September 13, 2016
Although most of the Photoarchive’s 1.2 million reproductions illustrate art from just eight national schools, works from an additional forty countries and regions classified “minor schools” are also represented. An artist from the Tyrolese School, which encompasses works from the intersection of Austria, Italy, Switzerland, and Germany, is presumed to have painted this representation (see illustration) of a fifteenth-century statue called the Black Madonna of Einsiedeln.
Einsiedeln Abbey, near Zurich, Switzerland, stands on the former hermitage of the ninth-century St. Meinrad; the figure of the Black Madonna of Einsiedeln, revered as “Our Lady of the Hermits,” is housed above the Abbey’s Lady Chapel. The Black Madonna (see illustration) is one of several hundred statues of its type throughout Europe. The history of the Einsiedeln figure is somewhat convoluted: it is thought to have been carved about 1450, replacing a much older, seated Madonna. In 1798, the statue was secreted through Switzerland and Austria to protect it from the invading French army. It was uncovered the following year and given to the restorer Johann Adam Fuetscher, who describes having “repainted” the black face. It is assumed the original statue did have light, pink-colored skin, but the figure is thought to have turned black long before its restoration. While many sources further the idea that the statue was darkened from years of exposure to the flames and smoke from nearby candles, the image of the Black Madonna is nonetheless a distinct object of worship and pilgrimage.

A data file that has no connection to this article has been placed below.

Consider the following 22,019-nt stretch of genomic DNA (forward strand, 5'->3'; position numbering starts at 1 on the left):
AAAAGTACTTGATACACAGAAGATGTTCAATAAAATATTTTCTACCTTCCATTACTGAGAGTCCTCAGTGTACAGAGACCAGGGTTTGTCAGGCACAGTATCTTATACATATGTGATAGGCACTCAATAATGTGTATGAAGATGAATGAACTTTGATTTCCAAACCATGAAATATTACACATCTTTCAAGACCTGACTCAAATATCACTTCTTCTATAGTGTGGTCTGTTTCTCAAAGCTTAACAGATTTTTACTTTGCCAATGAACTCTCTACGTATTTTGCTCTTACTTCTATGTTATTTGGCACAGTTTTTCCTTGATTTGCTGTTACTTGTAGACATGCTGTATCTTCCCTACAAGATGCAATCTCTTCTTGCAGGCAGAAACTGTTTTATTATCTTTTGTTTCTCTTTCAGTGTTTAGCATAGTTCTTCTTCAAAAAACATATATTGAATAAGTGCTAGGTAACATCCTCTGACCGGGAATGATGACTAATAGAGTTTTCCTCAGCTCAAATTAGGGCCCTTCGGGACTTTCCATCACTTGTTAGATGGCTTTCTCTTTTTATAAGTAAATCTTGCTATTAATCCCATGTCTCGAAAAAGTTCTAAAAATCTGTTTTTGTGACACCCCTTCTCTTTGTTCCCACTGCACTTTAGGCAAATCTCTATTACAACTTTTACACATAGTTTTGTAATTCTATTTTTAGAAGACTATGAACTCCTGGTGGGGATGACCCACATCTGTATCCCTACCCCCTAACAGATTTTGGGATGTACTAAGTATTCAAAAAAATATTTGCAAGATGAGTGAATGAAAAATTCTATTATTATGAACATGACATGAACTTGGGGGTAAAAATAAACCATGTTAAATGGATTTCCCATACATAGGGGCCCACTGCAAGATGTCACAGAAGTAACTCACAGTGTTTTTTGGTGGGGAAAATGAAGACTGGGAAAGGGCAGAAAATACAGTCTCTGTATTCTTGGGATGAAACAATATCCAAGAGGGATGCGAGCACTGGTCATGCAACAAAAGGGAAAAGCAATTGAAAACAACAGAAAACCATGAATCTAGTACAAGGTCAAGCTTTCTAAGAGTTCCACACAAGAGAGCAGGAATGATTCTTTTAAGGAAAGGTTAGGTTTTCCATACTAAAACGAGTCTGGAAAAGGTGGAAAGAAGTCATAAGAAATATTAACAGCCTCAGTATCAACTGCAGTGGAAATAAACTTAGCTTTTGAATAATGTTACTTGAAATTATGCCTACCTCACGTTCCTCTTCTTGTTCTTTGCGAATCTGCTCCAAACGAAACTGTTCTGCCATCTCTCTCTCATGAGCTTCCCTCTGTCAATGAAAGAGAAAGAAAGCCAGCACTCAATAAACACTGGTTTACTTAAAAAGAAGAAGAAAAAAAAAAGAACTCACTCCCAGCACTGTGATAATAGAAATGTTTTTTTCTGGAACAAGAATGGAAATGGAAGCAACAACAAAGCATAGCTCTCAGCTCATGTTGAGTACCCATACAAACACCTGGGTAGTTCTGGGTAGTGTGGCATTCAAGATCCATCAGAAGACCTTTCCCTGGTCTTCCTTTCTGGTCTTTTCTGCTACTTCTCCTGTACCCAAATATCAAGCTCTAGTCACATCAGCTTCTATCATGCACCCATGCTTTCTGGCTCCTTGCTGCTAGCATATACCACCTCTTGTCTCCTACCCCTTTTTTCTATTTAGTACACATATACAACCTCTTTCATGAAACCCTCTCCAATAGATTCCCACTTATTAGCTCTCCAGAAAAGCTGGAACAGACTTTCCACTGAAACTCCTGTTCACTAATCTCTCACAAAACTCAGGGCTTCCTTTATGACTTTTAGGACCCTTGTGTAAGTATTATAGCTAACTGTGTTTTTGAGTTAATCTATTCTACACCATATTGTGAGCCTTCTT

This curious painting reproduced in Photoarchive files documents one point in the history of the equally mysterious statue. The upper part of the canvas shows the Black Madonna of Einsiedeln surrounded by a host of local saints. Embedded below is a small scene describing the miraculous consecration of the Abbey in September 948 (illustrated below). The work is signed “J. Wörl” at lower left, a name the New York dealer Gerard Stern associated in 1964 with Johann David Werl, an early seventeenth-century German painter. Frick Library staff, however, thought it more likely the signature of Johann Woerle, a church decorator in Tyrol active in the second half of the eighteenth century. Stern sold the painting to Kunsthaus Lempertz in Cologne, Germany, and its current location is unknown.
From the early seventeenth century, the Black Madonna at Einsiedeln was dressed up in different colored robes to reflect the changing liturgical calendar. The Photoarchive reproduction presumably shows the statue in the clothes it would have worn in the late eighteenth century. Today, the statue’s clothing is changed throughout the year and its wardrobe includes elaborate, satin and sequined robes donated by the Abbey’s congregants. The rigidity of the fabric belies the gentle sway of the Madonna’s pose underneath, only visible today through photographs.
Johann Wörle (active 18th century), The Black Madonna of Einsiedeln, Surrounded by Saints, with the Scene of the Madonna Appearing on the Altar at the Foot, undated. Oil on canvas. Location unknown.
Detail of The Black Madonna of Einsiedeln